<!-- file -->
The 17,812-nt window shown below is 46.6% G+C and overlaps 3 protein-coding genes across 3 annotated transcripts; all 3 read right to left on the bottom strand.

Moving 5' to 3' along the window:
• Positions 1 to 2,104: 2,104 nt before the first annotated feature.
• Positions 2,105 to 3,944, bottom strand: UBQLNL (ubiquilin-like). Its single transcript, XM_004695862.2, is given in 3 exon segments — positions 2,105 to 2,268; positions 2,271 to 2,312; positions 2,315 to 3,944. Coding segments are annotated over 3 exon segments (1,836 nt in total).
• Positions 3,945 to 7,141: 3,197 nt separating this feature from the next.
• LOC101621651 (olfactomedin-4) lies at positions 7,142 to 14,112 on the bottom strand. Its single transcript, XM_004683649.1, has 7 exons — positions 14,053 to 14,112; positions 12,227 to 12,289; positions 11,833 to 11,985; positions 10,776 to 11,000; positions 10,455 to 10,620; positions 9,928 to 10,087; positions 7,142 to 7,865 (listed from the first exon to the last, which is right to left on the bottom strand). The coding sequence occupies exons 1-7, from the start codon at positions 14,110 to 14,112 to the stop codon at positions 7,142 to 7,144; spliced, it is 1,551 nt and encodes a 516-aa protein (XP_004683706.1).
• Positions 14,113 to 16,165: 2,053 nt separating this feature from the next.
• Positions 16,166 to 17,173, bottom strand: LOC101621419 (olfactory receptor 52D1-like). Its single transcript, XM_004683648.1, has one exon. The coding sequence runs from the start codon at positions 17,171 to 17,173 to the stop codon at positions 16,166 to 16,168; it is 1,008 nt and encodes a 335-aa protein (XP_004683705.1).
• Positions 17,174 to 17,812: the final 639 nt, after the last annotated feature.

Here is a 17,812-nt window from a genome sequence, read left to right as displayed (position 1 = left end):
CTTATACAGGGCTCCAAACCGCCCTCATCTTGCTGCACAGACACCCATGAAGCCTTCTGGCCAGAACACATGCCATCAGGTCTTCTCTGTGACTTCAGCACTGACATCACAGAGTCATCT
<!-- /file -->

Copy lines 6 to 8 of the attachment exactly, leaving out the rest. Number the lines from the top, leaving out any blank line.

• LOC101621651 (olfactomedin-4) lies at positions 7,142 to 14,112 on the bottom strand. Its single transcript, XM_004683649.1, has 7 exons — positions 14,053 to 14,112; positions 12,227 to 12,289; positions 11,833 to 11,985; positions 10,776 to 11,000; positions 10,455 to 10,620; positions 9,928 to 10,087; positions 7,142 to 7,865 (listed from the first exon to the last, which is right to left on the bottom strand). The coding sequence occupies exons 1-7, from the start codon at positions 14,110 to 14,112 to the stop codon at positions 7,142 to 7,144; spliced, it is 1,551 nt and encodes a 516-aa protein (XP_004683706.1).
• Positions 14,113 to 16,165: 2,053 nt separating this feature from the next.
• Positions 16,166 to 17,173, bottom strand: LOC101621419 (olfactory receptor 52D1-like). Its single transcript, XM_004683648.1, has one exon. The coding sequence runs from the start codon at positions 17,171 to 17,173 to the stop codon at positions 16,166 to 16,168; it is 1,008 nt and encodes a 335-aa protein (XP_004683705.1).